BE IT FURTHER RESOLVED that the CFT encourage locals not to serve Coke products at meetings and insist that such products are not served at CFT meetings, and

FINALLY BE IT RESOLVED that CFT publicize this issue on its website and in its publications.

B. On August 31, Communications Workers of America (CWA), which represents 700,000 members, passed a resolution at their national convention in Anaheim, CA, which resolved:

'BE IT RESOLVED THAT, the Communications Workers of America, AFL-CIO, supports the 'Unthinkable! Undrinkable!' petition campaign directed at Coca-Cola's Board of Directors and will communicate to SunTrust Banks, Inc. that unless the Alien Tort Claims Act lawsuit is settled by October 15 and the safety and rights of workers in the Coca-Cola Colombian bottling plants are protected, the CWA will support SINALTRAINAL's divestment and boycott campaign against SunTrust Banks, Inc and will urge our members to do the same.'

This resolved was preceded by the following explanation of the SunTrust/Coca-Cola connection:

'WHEREAS, top policymakers and corporate structures of The Coca-Cola Co. and SunTrust Banks are so intertwined, it is difficult to distinguish one from the other;

'WHEREAS, five present and former CEOs of The Coca-Cola System and SunTrust Banks, Inc. as well as other top policymakers serve as top policymakers of both Coca-Cola and SunTrust Banks, Inc.;

'WHEREAS, SunTrust Banks, Inc. owns more than 5% of The Coca-Cola Company's common stock and provides hundreds of millions of dollars in loans to the Coca-Cola Co.'

Richard Wagner, president of CWA Local 1183 of New York City, introduced the resolution. In speaking on the resolution, Brother Wagner said: 'There are people dying in Colombia for being in a union. They are depending on us to help them. They are being forced to quit the union at the point of a gun and union leaders are being killed. This is not right.'

We already have a number of organizations that have substantial funds in SunTrust Banks that are ready to back the boycott and divestment camapign of the Bank. We expect this list to grow immensely. Please contact us if you are interested in working on or supporting this critical aspect of the Campaign to Stop Killer Coke. Please call Ray or Lew at (718) 852-2808 or e-mail to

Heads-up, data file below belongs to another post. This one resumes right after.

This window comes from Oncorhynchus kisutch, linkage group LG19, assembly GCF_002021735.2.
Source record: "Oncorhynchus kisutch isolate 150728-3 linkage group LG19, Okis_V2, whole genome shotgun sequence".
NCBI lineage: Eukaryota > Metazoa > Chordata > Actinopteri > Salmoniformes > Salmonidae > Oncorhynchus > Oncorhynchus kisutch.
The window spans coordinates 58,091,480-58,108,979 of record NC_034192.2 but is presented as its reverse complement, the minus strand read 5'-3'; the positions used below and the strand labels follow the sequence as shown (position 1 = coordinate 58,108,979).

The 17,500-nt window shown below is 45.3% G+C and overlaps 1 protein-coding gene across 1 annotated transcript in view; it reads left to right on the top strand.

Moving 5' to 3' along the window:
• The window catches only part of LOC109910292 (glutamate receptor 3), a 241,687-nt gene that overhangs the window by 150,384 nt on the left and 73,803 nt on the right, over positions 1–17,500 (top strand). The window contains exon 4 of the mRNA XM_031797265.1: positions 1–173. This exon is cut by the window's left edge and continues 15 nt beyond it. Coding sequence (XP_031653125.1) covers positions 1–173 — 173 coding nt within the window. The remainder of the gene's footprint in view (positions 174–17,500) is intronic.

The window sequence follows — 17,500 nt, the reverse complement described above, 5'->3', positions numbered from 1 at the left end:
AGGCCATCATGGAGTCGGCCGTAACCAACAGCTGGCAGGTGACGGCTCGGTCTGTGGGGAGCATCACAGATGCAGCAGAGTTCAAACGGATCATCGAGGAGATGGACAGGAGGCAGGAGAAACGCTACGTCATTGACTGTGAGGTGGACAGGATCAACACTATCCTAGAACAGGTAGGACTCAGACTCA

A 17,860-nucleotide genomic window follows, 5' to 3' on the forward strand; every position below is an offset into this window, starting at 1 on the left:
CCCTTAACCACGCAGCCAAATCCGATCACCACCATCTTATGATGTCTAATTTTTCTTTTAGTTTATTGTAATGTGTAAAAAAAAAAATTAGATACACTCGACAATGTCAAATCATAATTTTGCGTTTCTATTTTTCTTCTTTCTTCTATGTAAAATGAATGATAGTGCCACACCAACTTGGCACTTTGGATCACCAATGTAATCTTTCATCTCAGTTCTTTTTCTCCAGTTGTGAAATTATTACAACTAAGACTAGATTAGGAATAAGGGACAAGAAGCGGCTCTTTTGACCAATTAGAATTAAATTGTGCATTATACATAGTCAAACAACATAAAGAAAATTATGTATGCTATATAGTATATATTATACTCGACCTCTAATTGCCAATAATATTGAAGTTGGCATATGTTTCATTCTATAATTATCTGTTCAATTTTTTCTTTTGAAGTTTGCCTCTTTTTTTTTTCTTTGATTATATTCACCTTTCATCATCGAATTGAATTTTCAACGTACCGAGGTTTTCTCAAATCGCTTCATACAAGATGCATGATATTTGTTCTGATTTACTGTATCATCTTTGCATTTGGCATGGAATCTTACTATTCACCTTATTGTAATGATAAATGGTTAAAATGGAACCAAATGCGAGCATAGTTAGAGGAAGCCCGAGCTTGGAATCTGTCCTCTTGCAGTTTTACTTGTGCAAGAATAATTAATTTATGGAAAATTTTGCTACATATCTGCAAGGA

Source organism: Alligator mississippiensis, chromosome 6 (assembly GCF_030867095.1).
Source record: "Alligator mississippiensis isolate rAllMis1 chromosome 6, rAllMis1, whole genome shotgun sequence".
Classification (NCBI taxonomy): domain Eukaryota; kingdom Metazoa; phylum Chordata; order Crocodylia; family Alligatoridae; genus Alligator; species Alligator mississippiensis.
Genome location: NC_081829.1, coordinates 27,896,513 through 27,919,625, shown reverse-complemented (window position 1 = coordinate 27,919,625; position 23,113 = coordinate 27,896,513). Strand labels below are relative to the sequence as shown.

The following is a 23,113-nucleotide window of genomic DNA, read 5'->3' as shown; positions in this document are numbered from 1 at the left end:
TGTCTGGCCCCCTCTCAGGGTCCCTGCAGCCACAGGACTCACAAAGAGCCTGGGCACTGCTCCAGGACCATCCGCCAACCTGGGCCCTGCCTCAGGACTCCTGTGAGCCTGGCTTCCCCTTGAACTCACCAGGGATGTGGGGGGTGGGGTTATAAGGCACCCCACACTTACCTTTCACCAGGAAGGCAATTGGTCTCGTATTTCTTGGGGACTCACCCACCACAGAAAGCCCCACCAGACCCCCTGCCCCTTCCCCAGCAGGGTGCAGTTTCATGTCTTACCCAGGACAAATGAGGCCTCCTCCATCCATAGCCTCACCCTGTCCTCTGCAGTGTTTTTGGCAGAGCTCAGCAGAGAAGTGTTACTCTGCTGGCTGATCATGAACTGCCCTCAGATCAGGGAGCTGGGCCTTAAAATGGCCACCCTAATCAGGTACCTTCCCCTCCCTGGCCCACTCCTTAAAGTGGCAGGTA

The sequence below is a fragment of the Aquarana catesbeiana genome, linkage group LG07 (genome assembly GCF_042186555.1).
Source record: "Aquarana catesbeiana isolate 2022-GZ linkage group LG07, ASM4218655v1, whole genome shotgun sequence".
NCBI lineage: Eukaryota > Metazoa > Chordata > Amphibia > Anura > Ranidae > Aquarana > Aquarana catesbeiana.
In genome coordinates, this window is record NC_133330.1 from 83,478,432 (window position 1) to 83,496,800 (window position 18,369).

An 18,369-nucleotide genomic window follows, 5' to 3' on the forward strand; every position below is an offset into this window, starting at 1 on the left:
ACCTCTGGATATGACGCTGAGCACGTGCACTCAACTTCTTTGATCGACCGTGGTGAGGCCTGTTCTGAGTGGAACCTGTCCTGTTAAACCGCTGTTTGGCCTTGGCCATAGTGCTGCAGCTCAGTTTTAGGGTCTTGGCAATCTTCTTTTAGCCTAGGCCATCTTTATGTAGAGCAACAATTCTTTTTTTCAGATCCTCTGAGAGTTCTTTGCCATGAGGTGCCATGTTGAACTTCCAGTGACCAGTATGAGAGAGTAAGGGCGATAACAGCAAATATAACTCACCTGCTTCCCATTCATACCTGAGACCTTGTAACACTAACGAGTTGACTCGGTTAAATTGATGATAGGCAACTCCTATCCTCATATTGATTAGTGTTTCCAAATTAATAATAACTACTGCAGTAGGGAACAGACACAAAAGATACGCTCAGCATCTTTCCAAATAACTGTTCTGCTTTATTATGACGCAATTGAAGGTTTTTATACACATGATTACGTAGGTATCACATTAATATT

C. In August, the American Postal Workers Union (APWU), with 270,000 members, passed a resolution at their national convention in Los Angeles, CA, which resolved:

'That the national American Postal Workers Union requests that the United States Postal Service remove all Coca-Cola products from all postal facilities, and

'That the national American Postal Workers Union requests that all unions, State and Local American Postal Workers Unions, stop purchasing all Coca-Cola products until this issue (Colombian) is resolved.'

Delegates from Iowa, Minnesota, North Dakota and South Dakota initiated the resolution and, along with others, distributed thousands of pieces of Campaign literature to the delegates.

Photos of convention delegates holding Campaign protest signs are now on our website in our Protest Pics section at: .

For further information, contact Greg Poferl at:

D. On August 27th, the Labor Council for Latin American Advancement (LCLAA), a constituency group of the AFL-CIO, representing the interests of 1.7 million Latino workers who are members of a union or labor association in the 50 states and Puerto Rico, passed a motion rebuking The Coca-Cola Co. at their national convention in Albuquerque, NM.

Upon arriving at the Labor Council for Latin American Advancement's (LCLAA) convention, held from Aug. 25-28 in Albuquerque, New Mexico, delegates learned that The Coca-Cola Co. was a co-sponsor of their convention. We were contacted by Jose Schiffino and Delegate David Galarza, both of CSEA Local 1000/AFSCME, asking for Campaign literature, which we immediately shipped.

We also sent a communiqué to the convention describing Coca-Cola's abuses in Colombia and elsewhere and made an appeal that: 'In light of this horrific record of abuse, LCLAA should not lend its name and credibility to Coca-Cola nor should it serve as a marketplace or venue for its advertising. We hope that LCLAA will take appropriate action to send the strongest possible message to The Coca-Cola Co.'

A motion was overwhelmingly passed that called for handing back to Coca-Cola its $10,000 sponsorship and to request that the AFL-CIO fund a LCLAA fact-finding delegation to Colombia.